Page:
Christmas may be long past, but the One who gave us His Son wrapped in strips of cloth that day is the Giver who keeps on giving. He gives the gift of wisdom, and of its accessory, fairness, to His people day-in and day-out. These gifts are hard to hang onto. Nonetheless, trusting in Christ’s promise of new life and deliverance powers our ability to view the world with perceptive sensitivity and, therefore, to treat others fairly in the way we think and the way we experience life.

Wisdom is indeed a gift worthy of a king, as Solomon demonstrated when he prayed for wisdom to discern between good and evil, so he could carry out the tasks assigned him as governor of his people (1 Kings 3:9). It combines elements of discernment of right and wrong, justice and injustice, positive and negative impacts, with the ability to estimate the significance of subtle changes within the contexts of nature, individual life, and society. It senses and recognizes which actions convey the peace and order of Eden and which distract from the good, disrupt the beneficial, and destroy what God has given. Wisdom describes that which enables us to practice the cardinal virtue of prudence, an abbreviated form of pro-videntia, the ability to see ahead and sense what the implications are of contemplated actions and past and present experiences.

“Wisdom” has recently largely disappeared from the vocabulary of the public area in North America as a designation of those on whom we can count for exemplary leadership in pursuit of the good. In the last half-century, we look instead to political and business leaders to be experts, knowledgeable, proficient, and professional specialists. We prize those who produce immediate results over those who perceive what frames that production with the plan and will of the Creator, the source of that which produces enduring benefits. Thus, we look to those who provide short-term, even if simplistic, solutions and who promise speedy satisfaction. Seldom do we hear our leaders in society described as “wise.”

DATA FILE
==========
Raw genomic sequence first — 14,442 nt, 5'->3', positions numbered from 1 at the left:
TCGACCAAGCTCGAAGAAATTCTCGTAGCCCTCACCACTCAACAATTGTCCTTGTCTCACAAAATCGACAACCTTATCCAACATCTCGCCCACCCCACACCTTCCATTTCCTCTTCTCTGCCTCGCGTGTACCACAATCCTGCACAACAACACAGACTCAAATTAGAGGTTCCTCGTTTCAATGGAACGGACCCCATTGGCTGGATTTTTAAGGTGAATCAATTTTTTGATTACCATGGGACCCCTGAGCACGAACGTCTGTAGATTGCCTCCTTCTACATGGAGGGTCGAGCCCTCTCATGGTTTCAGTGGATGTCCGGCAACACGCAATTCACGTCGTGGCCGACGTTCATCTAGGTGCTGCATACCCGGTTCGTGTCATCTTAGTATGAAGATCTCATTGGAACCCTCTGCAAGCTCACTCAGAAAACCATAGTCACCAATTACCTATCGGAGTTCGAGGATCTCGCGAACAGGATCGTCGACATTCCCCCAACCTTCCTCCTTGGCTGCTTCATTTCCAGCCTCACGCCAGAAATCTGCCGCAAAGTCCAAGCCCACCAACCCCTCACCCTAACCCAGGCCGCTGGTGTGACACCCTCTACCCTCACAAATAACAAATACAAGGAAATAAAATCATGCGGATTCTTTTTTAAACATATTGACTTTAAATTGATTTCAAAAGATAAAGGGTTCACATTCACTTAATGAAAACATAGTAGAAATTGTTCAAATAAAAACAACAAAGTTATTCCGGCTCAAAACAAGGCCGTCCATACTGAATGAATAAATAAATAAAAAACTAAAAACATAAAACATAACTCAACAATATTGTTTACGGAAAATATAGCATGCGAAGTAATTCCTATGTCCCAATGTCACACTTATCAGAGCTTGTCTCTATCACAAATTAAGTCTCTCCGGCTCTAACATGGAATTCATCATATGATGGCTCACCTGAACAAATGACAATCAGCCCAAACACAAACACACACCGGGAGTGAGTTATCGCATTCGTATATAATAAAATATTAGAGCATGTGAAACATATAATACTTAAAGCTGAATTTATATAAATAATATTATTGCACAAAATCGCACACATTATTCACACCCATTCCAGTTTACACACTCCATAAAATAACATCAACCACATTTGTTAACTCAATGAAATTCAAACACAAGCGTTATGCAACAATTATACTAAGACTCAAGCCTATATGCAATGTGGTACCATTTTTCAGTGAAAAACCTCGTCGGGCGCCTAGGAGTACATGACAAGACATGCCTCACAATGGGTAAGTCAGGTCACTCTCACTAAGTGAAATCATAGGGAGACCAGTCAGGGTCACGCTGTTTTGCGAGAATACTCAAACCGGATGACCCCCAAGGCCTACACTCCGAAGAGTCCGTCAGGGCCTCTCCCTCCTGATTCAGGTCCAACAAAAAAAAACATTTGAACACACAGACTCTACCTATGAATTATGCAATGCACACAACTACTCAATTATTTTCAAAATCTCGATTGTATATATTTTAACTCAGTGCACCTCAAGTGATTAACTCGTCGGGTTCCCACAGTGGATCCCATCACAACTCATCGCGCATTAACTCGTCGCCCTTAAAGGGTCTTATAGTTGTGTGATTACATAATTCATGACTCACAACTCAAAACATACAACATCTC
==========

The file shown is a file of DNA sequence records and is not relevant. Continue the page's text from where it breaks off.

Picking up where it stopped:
Wisdom is not measurable in the ways that knowledge or expertise are. Wisdom recognizes the cracks in life and sees what must happen in between them. Wisdom leads into the perilous ground between what can be known for certain according to the epistemologies controlled by human judgments—usually societally agreed upon—and what lies just beyond the reach of such certainties. Wisdom makes decisions that pursue the good when we face two or more good options or when we confront only choices among which none are good.

Trusting in Jesus Christ as our Savior from sin permits us to continue to recognize evil as evil even when pursuit of the common good leads us to a decision we would not normally make. For trusting in Christ anchors our identity in Him, not in our works. Wisdom grounded in our Lord sees beyond what devices we have fashioned to master and manipulate our world and our lives. It looks to the deeper rhythms and structures of daily existence that are grounded on the foundation of the Creator’s own word.

Wisdom grounded in our Lord…looks to the deeper rhythms and structures of daily existence that are grounded on the foundation of the Creator’s own word.

Fearing—that is, listening in awe and wonder—to the Lord initiates wisdom. Insight into the way life works arises ultimately out of the Holy One of Israel (Proverbs 9:10). During his encounters with his God, who defied his understanding, Job confessed that wisdom not only stems from this fear of the Lord but also that wisdom turns to Him and flees from evil (Job 28:28). Apart from finding its foundation in hearkening to our Creator, human wisdom builds on sand. But wisdom gives strength for placing experiences of all kinds in the context of what God is doing in and with His world (Ecclesiastes 7:19). God’s wisdom sees through all the obfuscation thrown in our paths by the Liar. God’s wisdom counters Satanic deception in all its forms by appearing foolishly on the cross (1 Corinthians 1:25, 2:7, 13). The cross expresses God’s wisdom, for there He ultimately defeated the Liar and brought us back into trusting harmony with Himself and loving concord with other human creatures.